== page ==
Apple v. Samsung: a complete lawsuit analysis

“Apple sued Samsung yesterday, the latest in a long line of IP lawsuits against Android device manufacturers,” Nilay Patel writes for This is my next. “The case is remarkable for several reasons, not least because Samsung is one of Apple’s critical component suppliers: the Korean giant manufactures everything from DRAM and SSDs for MacBook Pros to the A4 and A5 processors in the iPhone, iPod touch, Apple TV, and iPad.”

“The immediate takeaway is exactly as Florian Mueller tweeted: Apple isn’t afraid to sue anyone when it comes to protecting its IP. You might also surmise that Apple demanded Samsung stop infringing its IP or pay a royalty and Samsung refused; a filed complaint is generally just evidence that more cordial negotiations failed,” Patel writes. “But that’s the easy reaction to the simple fact of Apple suing Samsung.”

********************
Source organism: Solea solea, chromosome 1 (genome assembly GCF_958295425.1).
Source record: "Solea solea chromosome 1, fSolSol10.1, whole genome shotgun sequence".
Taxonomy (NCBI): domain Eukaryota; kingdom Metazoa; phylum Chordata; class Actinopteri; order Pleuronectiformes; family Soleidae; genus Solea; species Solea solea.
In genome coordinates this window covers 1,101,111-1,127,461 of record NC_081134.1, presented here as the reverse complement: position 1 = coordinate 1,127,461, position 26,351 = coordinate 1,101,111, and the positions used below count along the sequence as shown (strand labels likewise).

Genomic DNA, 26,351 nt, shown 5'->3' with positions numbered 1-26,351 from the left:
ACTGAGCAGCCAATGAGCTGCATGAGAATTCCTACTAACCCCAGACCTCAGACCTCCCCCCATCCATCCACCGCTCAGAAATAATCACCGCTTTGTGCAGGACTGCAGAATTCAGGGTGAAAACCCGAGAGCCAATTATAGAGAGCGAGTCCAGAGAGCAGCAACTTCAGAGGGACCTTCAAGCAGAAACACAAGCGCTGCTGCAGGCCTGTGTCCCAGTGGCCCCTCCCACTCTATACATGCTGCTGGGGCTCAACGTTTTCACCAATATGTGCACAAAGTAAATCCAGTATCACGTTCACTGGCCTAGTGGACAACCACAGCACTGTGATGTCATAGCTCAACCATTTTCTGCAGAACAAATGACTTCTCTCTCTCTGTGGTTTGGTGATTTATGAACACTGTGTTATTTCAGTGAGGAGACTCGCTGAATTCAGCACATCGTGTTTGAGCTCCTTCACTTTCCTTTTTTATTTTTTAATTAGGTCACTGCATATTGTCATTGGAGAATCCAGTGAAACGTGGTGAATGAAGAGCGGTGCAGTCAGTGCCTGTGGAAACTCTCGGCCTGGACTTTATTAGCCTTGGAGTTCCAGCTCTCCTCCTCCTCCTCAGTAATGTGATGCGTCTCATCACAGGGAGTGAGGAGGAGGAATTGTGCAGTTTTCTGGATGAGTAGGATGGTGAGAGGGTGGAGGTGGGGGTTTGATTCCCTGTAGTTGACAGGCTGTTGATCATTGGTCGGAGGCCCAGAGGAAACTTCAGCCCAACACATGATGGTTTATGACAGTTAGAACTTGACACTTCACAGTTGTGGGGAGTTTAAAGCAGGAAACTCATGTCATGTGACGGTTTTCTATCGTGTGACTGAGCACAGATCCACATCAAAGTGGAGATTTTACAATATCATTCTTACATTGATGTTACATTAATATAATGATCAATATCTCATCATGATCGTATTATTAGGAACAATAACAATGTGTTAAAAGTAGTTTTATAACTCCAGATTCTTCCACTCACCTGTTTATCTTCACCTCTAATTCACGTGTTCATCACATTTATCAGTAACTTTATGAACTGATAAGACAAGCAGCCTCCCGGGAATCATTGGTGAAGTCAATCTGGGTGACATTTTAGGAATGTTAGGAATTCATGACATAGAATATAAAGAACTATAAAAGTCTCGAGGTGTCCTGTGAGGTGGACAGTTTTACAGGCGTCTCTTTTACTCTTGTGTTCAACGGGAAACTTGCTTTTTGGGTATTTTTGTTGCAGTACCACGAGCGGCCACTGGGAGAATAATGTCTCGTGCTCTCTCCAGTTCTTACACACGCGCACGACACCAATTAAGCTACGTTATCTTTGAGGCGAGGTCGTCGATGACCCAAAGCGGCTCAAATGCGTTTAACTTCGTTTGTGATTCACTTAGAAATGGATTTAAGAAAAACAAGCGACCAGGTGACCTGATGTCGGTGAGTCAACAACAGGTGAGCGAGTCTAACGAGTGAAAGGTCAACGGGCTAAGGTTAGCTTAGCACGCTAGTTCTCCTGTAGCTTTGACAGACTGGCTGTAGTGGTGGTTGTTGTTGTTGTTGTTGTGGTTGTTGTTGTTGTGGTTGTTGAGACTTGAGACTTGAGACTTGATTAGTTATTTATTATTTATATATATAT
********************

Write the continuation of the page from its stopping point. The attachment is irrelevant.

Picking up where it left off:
Patel writes, “The real dirt is in the complaint itself, which was filed on the 15th and made public today. It’s actually quite interesting, both because of the claims themselves and their structure — this lawsuit is as much about TouchWiz and Samsung’s penchant for lifting design elements as it is about the core of Android.”

Much, much more in the full article – recommended – here.

[Thanks to MacDailyNews Readers “Fred Mertz” and “krquet” for the heads up.]


  1. And now I hear that Samsung is going to sue Apple back. Most likely, they’re going to sue Apple for creating products that are so uniquely awesome, that they couldn’t resist copying them. I can only assume…

  2. @Yep.
    Judging from press reports here in Korea, Samsung will respond in June with its own suit, based on the over their 1000 U.S. patents (among around 100,000 total U.S. patents they hold) concerning cellular technology. Samsung may be sleazy, but the U.S. press seems to be treating them as a light-weight Asian, back-street pirate outfit instead of a global R&D powerhouse, with 4000 Ph.Ds slaving away for the company. Apple may have a great software case, but could still be vulnerable due to hardware issues.

Reader Feedback

This site uses Akismet to reduce spam. Learn how your comment data is processed.